I know you also believe that there is a “controversy” about these issues. I think the controversy is similar to the controversy about global warming or tobacco and cancer. Some parents have had success by essentially excluding sign language, but I also know that the gamble doesn’t pay off for 33% of Deaf kids who are left PLD.

From your previous response to me on 10 August, I think we may have a miscommunication about my human rights commitment. I’m not saying that not teaching sign language to Deaf kids violates their human rights, but I am saying, like the SB210 law in the US says, a child shouldn’t be denied a language. SB210 sets up useful benchmarks and a timetable. We all sincerely hope Charlotte will not be permanently language deprived and I guess the question is, at what age do you try NZSL fully?

Unfortunately most research doesn’t separate profoundly Deaf kids from other deaf kids. I’m strongly of the view that profoundly Deaf kids need their own research. If ever an expert tells you something I’d ask, does that science specifically focus on profoundly Deaf kids?

Anyway, the good thing about datasets is the ability to find information within them that the original producers of the data have missed, or have decided not to mention. This is the case for example with Ann Geers’ data on profoundly Deaf kids (google: Mccready “Ann Geers”).

I’ve done my best here so please don’t take it the wrong way, my concern is totally for the best outcome possible for Charlotte. It would be an entirely natural reaction for you to have a negative response to my post, but please consider it and talk about it. Good luck. I know it’s hard. I admire your courage.


I heard no more from the parents and they deleted the conversation from their public facebook page. I really hope Charlotte does well. But you can see the damage that Julia Sarant does and the damage that The Hearing House does in giving her a platform. It’s wonderfully ironic that The Hearing House updated evidence link contains no evidence.

Cochlear Implant Progam (CIP) Chat log

happy young man pointing

This is a chat log of a CIP person who has publicly defamed me. I am releasing it so that the Deaf community knows the full story.

Most names have been changed to protect the possibly innocent.

T=Fred (not their real name)
K=Kevin (me, real name)

Fri 10.12pm 3NV2017
Just had a few questions for you – apparently you’ve been contacting parents of Deaf/deaf children with CIs? Can I ask why?


k Sat 4NV 10:41AM
Kia ora Fred. Good to hear from you. I’ve kept records of all my contacts with CIP parents. My stance is well known. Some of them have been directing hate speech at me. When it gets to that stage I disengage. I’d be very happy to sit down with anyone and talk with them about any issues or problems they may have. I might add that some people are quite capable of either deliberate or unintentional lies when they get emotional. So be careful about believing stories you hear about me. And, let’s face it, human rights can be an emotional topic. We saw that in NZ in the debate over whether parents had the right to assault their children or not. Anyway, as I say, I’d be happy to explore any allegations and refute them. But I think the best approach is to try to stay respectful and tolerant and built an understanding of the Rights of the Child and the importance of NZSL for profoundly Deaf kids.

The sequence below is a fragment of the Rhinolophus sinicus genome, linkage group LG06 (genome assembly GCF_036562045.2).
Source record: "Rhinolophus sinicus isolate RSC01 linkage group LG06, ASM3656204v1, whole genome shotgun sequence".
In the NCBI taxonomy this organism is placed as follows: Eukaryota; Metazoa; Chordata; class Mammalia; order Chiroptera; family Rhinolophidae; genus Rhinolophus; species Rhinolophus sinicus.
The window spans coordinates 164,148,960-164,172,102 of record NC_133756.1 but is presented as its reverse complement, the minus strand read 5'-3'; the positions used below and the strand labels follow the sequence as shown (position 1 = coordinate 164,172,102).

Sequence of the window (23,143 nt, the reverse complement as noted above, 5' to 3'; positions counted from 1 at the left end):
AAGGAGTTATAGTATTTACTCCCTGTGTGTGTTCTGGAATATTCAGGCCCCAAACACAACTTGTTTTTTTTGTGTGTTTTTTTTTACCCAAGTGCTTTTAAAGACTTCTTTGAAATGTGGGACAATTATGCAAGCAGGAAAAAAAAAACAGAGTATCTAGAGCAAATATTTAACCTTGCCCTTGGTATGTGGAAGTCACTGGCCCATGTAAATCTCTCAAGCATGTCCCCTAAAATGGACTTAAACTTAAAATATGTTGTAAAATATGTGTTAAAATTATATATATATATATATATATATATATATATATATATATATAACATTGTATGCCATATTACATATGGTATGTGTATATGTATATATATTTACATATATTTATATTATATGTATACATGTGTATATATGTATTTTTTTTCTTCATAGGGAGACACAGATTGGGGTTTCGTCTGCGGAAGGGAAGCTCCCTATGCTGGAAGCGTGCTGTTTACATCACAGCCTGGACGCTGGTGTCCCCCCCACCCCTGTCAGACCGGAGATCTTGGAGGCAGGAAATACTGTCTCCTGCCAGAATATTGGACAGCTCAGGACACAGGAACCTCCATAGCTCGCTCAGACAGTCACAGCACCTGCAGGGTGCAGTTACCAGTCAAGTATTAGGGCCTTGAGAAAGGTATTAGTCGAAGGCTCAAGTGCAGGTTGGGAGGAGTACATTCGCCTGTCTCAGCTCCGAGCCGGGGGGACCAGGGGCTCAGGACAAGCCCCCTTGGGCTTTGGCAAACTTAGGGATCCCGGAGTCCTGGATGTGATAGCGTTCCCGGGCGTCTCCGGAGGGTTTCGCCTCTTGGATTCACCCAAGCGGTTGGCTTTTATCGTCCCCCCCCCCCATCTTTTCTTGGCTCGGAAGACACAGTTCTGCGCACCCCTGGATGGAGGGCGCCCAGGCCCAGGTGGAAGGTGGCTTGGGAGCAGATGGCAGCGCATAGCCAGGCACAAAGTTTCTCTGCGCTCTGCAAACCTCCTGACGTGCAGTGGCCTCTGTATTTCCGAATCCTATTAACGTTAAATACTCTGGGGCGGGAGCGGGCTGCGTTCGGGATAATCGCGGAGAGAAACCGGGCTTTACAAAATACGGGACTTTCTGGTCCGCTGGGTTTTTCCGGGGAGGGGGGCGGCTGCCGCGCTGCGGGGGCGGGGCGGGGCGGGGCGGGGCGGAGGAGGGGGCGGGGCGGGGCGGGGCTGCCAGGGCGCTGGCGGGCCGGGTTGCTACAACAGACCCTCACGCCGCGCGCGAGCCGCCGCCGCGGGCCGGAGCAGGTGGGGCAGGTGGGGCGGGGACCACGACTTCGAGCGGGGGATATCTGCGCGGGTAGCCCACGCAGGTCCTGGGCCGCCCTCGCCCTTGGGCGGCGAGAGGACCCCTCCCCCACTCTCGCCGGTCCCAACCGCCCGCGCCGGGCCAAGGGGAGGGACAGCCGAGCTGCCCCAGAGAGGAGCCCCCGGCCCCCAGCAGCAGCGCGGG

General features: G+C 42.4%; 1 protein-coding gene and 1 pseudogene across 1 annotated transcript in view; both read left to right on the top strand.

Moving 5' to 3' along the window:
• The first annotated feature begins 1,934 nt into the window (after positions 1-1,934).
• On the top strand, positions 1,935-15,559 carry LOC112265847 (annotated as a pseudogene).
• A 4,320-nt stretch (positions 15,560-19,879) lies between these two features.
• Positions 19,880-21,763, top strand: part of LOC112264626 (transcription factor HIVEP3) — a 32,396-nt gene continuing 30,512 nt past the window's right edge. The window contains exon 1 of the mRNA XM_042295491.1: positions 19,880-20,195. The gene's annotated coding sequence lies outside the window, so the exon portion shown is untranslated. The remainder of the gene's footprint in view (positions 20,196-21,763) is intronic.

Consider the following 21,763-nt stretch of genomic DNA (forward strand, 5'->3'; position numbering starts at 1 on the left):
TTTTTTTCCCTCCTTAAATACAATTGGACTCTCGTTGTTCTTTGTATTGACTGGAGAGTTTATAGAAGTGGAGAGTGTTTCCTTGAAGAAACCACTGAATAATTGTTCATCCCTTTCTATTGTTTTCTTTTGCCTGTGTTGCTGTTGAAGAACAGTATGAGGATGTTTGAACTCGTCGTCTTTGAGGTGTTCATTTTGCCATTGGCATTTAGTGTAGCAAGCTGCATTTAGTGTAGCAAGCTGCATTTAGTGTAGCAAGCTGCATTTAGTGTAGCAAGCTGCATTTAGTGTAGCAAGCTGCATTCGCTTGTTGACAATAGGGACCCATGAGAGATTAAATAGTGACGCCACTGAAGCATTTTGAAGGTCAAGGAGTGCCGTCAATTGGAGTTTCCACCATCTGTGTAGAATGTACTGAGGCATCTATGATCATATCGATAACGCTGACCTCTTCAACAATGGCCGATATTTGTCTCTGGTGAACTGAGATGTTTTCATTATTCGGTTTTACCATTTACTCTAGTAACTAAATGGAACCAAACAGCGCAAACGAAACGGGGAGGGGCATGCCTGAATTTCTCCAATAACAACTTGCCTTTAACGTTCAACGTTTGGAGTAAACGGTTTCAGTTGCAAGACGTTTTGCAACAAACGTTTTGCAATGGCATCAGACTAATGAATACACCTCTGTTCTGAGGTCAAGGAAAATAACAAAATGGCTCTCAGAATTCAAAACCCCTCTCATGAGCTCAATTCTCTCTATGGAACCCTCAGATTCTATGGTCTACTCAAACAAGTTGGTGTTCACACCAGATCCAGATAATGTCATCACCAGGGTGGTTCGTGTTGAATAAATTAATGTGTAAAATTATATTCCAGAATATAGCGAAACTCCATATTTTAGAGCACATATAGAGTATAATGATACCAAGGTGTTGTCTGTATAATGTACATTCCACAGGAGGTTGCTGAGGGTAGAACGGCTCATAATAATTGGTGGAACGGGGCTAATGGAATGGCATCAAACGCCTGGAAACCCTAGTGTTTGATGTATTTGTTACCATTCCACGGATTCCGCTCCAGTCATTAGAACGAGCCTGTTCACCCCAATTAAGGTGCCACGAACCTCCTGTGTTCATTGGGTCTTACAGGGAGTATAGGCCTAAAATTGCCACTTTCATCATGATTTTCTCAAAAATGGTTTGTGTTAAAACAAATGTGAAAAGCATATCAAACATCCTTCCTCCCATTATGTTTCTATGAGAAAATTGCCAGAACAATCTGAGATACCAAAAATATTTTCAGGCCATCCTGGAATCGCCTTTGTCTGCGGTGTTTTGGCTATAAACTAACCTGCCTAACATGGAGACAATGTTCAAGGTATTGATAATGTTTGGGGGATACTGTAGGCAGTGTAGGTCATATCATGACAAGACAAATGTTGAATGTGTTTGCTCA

oops. I meant to say “build” not “built”

T 12:36
So what gives you the right to contact these parents? Where’s your standing on the issue? You’ve not been very clear with these parents because some of them think you represent our community which you don’t – and that damages the community’s relationship with those parents which is important to us.

T a few minutes later
And I don’t appreciate your comparision to the “anti-smacking” bill – that was more about the fact that courts were letting parents getting away with actual physical abuse based on the previous law rather than any right to smack/similar forms of discipline

k 4:28 leaving time for his anger to subside
Kia ora Fred. Did you read my article? I’m at a bit of a loss to understand your anger, especially where the rights of kids are at stake. Perhaps it would help if you told me what the allegations are and we can take it from there. I’m also a bit surprised because I thought you knew me better. I try always to have the best interests of all people, especially vulnerable people, in the forefront of my mind at all times.

T 5:34pm
I don’t know you at all, I’ve talked to you twice if that. Myself and others are annoyed with your attitude.
I have read your blog, it is poorly written, terrible and damaging to the relationship between Deaf community and hearing parents of deaf children when you write something like “My Deaf friends know of babies dying on the operating table.”
There are no allegations, just that you have been, for want of a better word, stalking and harrassing parents who did not ask for contact from you, as well as trying to mount a campaign against the Hearing House/SCIP’s Loud Shirt Day. Those parents have also assumed you were part of the Deaf community when in fact you are not.

Your statement that you always try to have the best interests of all people, especially vulnerable people is especially offensive as it implies that you see Deaf as being vulnerable and unable to make decisions for themselves so you must defend/protect us instead of letting us represent our own view and community. Do you know of the Milan conference where sign language was banned worldwide in educational settings? That decision was made by hearing people with the same attitude as you – that Deaf people cannot represent our own community and advocate in issues important to us.